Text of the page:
A 2-dimensional point is a coordinate pair, an x and y value. If
we limit the range to the range 0 to 2**16, we can do a few extra
operations quickly.

Develop the basic routines for __init__,
__repr__, __str__. The
__cmp__ function should compute the point's
distance from the origin, . when comparing two points, or a point and a
real number. The __hash__ function can simply
combine x and y via x<<16+y.

Develop a test routine that creates a sequence of points and
then sorts the points. Also, be sure to develop a test that uses
points as keys in a dictionary.

Rational Numbers

Finish the Rational number class by adding all of the required
special methods. The the section called “Rational Numbers” exercise in Chapter 21, Classes describes the basic structure of a class to
handle rational math, where every number is represented as a
fraction.

Currency and the Cash Drawer

Currency comes in denominations. For instance, US currency comes
in $100, $50, $20, $10, $5, $1, $.50, $.25, $.10, $.05, and $.01
denominations. Parker Brothers Monopoly™ game
has currency in 500, 100, 50, 20, 10, 5 and 1. Prior to 1971, English
currency had £50, £20, £10, £5, £1, shillings (1/12 of a pound) and
pence (1/20 of a shilling). An amount of money can be represented as
an appropriate tuple of integers, each of which represents the
specific numbers of each denomination. For instance, one
representation for $12.98 in US currency is (0, 0, 0, 1, 0, 2, 0, 3,
2, 0, 3).

Each subclass of Currency has a specific
mix of denominations. We might define subclasses for US currency,
Monopoly currency or old English currency. These classes would differ
in the list of currencies.

An object of class currency would be created with a specific mix
of denominatioons. The superclass should include operations to add and
subtract Currency objects. An
__iadd__(currency)
method, for example would add the denominations in
currency to this object's various
denominations. An
__isub__(currency)
method, for example would subtract the denominations in
currency to this object's various
denominations; in the event of attempting to subtract more than is
available, the object would raise an exception.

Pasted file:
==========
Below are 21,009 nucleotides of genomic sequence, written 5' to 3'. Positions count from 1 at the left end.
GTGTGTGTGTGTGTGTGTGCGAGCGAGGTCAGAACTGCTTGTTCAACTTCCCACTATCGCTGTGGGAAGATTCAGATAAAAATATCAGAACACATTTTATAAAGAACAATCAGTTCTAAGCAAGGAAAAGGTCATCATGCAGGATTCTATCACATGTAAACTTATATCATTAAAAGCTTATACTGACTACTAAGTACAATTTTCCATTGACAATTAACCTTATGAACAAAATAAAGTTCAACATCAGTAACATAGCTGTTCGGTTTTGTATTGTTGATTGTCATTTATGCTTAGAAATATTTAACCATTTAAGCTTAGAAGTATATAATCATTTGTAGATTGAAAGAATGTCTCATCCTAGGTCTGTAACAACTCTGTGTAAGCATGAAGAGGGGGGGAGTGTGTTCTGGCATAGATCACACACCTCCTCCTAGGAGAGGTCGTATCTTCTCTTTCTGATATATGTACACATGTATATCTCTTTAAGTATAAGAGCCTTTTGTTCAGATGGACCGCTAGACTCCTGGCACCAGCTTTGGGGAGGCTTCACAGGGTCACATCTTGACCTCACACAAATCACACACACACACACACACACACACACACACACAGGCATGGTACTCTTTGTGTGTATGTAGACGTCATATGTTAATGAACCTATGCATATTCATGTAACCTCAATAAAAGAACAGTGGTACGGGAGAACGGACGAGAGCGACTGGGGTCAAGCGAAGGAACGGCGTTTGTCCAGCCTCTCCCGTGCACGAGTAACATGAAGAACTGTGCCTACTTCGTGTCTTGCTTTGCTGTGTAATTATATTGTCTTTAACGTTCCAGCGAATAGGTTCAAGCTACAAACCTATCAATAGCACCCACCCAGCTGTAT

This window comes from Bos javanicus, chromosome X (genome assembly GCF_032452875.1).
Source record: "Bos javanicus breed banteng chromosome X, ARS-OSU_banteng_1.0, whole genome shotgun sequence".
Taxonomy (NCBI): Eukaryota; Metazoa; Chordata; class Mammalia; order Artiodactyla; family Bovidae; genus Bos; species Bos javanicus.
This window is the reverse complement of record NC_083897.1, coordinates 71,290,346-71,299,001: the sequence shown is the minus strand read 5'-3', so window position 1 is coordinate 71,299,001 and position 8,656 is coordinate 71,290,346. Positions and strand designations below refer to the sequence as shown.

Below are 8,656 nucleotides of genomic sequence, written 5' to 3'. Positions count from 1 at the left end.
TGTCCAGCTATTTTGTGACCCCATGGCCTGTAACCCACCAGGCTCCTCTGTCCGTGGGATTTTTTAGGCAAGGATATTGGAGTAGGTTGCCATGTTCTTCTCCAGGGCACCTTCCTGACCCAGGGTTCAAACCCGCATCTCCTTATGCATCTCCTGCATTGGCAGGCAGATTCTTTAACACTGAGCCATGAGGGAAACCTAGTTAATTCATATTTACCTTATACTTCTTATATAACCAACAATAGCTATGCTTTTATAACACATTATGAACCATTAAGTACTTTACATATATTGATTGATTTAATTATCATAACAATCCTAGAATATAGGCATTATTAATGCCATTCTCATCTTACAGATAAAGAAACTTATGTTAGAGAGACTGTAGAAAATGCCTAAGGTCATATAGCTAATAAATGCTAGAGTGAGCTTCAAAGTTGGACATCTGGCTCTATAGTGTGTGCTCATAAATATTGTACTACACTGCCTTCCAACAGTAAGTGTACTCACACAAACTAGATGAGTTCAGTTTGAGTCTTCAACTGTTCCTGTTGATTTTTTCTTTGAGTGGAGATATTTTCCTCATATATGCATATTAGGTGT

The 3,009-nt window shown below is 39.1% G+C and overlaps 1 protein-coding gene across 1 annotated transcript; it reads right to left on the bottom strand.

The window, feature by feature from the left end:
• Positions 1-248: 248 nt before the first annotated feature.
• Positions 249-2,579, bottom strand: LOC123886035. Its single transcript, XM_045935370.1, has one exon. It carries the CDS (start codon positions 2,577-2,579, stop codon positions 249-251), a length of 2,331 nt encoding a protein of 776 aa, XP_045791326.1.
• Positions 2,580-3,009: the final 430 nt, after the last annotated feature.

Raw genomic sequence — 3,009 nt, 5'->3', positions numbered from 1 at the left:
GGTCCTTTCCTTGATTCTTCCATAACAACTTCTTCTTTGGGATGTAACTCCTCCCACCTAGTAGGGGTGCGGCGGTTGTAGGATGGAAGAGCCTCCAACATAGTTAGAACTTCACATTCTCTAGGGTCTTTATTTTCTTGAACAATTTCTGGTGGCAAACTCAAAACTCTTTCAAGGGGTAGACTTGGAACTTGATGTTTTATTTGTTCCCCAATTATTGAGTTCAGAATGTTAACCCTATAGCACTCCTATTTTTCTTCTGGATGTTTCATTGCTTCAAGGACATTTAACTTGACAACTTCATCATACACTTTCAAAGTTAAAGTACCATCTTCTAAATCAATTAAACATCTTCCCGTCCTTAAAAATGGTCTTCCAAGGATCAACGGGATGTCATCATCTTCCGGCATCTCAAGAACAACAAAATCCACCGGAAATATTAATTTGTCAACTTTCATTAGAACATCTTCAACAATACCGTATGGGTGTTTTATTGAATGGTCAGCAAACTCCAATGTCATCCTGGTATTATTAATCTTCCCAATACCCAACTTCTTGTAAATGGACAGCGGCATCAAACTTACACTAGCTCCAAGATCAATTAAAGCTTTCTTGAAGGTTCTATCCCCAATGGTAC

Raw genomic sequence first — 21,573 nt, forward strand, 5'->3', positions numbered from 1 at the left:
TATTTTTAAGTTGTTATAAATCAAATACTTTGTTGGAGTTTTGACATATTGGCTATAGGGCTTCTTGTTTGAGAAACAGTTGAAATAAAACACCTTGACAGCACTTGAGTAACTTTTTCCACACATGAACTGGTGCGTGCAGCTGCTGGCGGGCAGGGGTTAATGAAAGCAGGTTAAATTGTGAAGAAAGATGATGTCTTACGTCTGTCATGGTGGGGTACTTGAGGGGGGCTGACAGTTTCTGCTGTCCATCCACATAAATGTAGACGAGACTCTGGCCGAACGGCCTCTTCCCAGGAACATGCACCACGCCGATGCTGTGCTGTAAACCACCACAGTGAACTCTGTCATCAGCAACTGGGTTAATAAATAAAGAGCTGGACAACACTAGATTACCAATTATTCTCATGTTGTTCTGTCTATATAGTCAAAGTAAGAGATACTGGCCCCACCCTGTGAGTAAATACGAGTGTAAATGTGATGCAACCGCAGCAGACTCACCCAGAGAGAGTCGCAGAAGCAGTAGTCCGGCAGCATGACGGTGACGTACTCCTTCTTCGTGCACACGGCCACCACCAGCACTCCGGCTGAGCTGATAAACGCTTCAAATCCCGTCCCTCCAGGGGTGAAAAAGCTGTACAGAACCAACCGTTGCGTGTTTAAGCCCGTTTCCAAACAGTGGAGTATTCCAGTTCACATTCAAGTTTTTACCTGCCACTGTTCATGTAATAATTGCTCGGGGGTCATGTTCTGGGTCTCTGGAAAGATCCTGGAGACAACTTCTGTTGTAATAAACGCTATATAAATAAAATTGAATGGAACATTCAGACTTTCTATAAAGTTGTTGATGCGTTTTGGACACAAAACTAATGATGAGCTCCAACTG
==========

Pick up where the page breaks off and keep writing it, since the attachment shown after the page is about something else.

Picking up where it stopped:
Be sure to define the various conversions to float, int and long
so that the total value of the collection of bills and coins can be
reported easily.

An interesting problem is to translate a decimal amount into
appropriate currency. Note that numbers like 0.10 don't have a precise
floating-point representation; floating point numbers are based on
powers of 2, and 0.10 can only be approximated by a finite-precision
binary fraction. For US currency, it's best to work in pennies,
representing $1.00 as 100.

Develop a method which will translate a given integer into an
appropriate mixture of currency denominations. In this case, we can
iterate through the denominations from largest to smallest,
determining the largest number of that denomination ≤ the target
amount. This version doesn't depend on the current value of the
Currency object.

A more advanced version is to create a
Currency object with a given value; this would
represent the money in a cash drawer, for example. A method of this
object would make an amount of money from only the available currency,
or raise an exception if it could not be done. In this case, we
iterate through the denominations from largest to smallest,
determining the largest number ≤ the target amount, consistent with
available money in the cash drawer. If we don't have enough of a given
denomination, it means that we will be using more of the smaller
denominations.

One basic test case is to create a currency object with a large
amount of money available for making change.

In the following example, we create a cash drawer with $804.55.
We accept a payment of $10 as 1 $5, 4 $1, 3 $.25, 2 $.10 and 1 $.05.
Then we accept a payment of $20, for a bill of $15.24, meaning we need
to pay out $4.76 in change.

Interestingly, if you have $186.91 (one of each bill and coin)
you can find it almost impossible to make change. Confronted with
impossible situations, this class should raise an
UnableToMakeChange exception.

Each subclass of Currency has a specific
mix of denominations. We might define subclasses for US currency,
Monopoly currency or old English currency. These classes would differ
in the list of currencies.

An object of class currency would be created with a specific mix
of denominatioons. The superclass should include operations to add and
subtract Currency objects. An
__iadd__(currency)
method, for example would add the denominations in
currency to this object's various
denominations. An
__isub__(currency)
method, for example would subtract the denominations in
currency to this object's various
denominations; in the event of attempting to subtract more than is
available, the object would raise an exception.

Be sure to define the various conversions to float, int and long
so that the total value of the collection of bills and coins can be
reported easily.

An interesting problem is to translate a decimal amount into
appropriate currency. Note that numbers like 0.10 don't have a precise
floating-point representation; floating point numbers are based on
powers of 2, and 0.10 can only be approximated by a finite-precision
binary fraction. For US currency, it's best to work in pennies,
representing $1.00 as 100.

Develop a method which will translate a given integer into an
appropriate mixture of currency denominations. In this case, we can
iterate through the denominations from largest to smallest,
determining the largest number of that denomination ≤ the target
amount. This version doesn't depend on the current value of the
Currency object.

A more advanced version is to create a
Currency object with a given value; this would
represent the money in a cash drawer, for example. A method of this
object would make an amount of money from only the available currency,
or raise an exception if it could not be done. In this case, we